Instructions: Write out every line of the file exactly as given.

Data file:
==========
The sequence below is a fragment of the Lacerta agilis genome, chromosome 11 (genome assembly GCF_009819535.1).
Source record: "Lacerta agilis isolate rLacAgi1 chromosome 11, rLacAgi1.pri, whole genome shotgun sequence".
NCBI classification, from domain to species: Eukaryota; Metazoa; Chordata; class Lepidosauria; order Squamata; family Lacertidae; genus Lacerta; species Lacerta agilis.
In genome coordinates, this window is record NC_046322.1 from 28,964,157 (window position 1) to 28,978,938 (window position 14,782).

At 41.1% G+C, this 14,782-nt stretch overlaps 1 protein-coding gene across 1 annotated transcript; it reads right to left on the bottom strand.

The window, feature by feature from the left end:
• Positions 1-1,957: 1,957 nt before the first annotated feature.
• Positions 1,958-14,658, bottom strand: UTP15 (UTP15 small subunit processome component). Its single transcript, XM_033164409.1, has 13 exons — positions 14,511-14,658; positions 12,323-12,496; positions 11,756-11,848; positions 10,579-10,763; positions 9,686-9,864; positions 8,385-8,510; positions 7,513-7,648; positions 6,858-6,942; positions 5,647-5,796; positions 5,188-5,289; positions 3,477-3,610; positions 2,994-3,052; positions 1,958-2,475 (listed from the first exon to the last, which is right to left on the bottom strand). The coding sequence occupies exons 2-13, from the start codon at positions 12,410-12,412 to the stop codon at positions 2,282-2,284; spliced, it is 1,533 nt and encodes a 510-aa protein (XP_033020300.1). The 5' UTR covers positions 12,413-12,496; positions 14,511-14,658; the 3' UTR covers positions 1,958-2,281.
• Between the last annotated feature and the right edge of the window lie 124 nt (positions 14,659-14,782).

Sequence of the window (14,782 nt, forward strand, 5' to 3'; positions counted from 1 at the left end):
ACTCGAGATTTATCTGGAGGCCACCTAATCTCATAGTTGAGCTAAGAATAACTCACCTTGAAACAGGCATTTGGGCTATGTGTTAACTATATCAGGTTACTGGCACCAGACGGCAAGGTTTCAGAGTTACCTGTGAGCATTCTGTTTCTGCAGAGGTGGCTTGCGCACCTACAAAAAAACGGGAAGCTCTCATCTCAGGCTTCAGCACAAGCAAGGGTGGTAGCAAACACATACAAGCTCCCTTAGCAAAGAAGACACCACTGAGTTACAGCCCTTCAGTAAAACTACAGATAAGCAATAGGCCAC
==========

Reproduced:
The sequence below is a fragment of the Lacerta agilis genome, chromosome 11 (genome assembly GCF_009819535.1).
Source record: "Lacerta agilis isolate rLacAgi1 chromosome 11, rLacAgi1.pri, whole genome shotgun sequence".
NCBI classification, from domain to species: Eukaryota; Metazoa; Chordata; class Lepidosauria; order Squamata; family Lacertidae; genus Lacerta; species Lacerta agilis.
In genome coordinates, this window is record NC_046322.1 from 28,964,157 (window position 1) to 28,978,938 (window position 14,782).

At 41.1% G+C, this 14,782-nt stretch overlaps 1 protein-coding gene across 1 annotated transcript; it reads right to left on the bottom strand.

The window, feature by feature from the left end:
• Positions 1-1,957: 1,957 nt before the first annotated feature.
• Positions 1,958-14,658, bottom strand: UTP15 (UTP15 small subunit processome component). Its single transcript, XM_033164409.1, has 13 exons — positions 14,511-14,658; positions 12,323-12,496; positions 11,756-11,848; positions 10,579-10,763; positions 9,686-9,864; positions 8,385-8,510; positions 7,513-7,648; positions 6,858-6,942; positions 5,647-5,796; positions 5,188-5,289; positions 3,477-3,610; positions 2,994-3,052; positions 1,958-2,475 (listed from the first exon to the last, which is right to left on the bottom strand). The coding sequence occupies exons 2-13, from the start codon at positions 12,410-12,412 to the stop codon at positions 2,282-2,284; spliced, it is 1,533 nt and encodes a 510-aa protein (XP_033020300.1). The 5' UTR covers positions 12,413-12,496; positions 14,511-14,658; the 3' UTR covers positions 1,958-2,281.
• Between the last annotated feature and the right edge of the window lie 124 nt (positions 14,659-14,782).

Sequence of the window (14,782 nt, forward strand, 5' to 3'; positions counted from 1 at the left end):
ACTCGAGATTTATCTGGAGGCCACCTAATCTCATAGTTGAGCTAAGAATAACTCACCTTGAAACAGGCATTTGGGCTATGTGTTAACTATATCAGGTTACTGGCACCAGACGGCAAGGTTTCAGAGTTACCTGTGAGCATTCTGTTTCTGCAGAGGTGGCTTGCGCACCTACAAAAAAACGGGAAGCTCTCATCTCAGGCTTCAGCACAAGCAAGGGTGGTAGCAAACACATACAAGCTCCCTTAGCAAAGAAGACACCACTGAGTTACAGCCCTTCAGTAAAACTACAGATAAGCAATAGGCCAC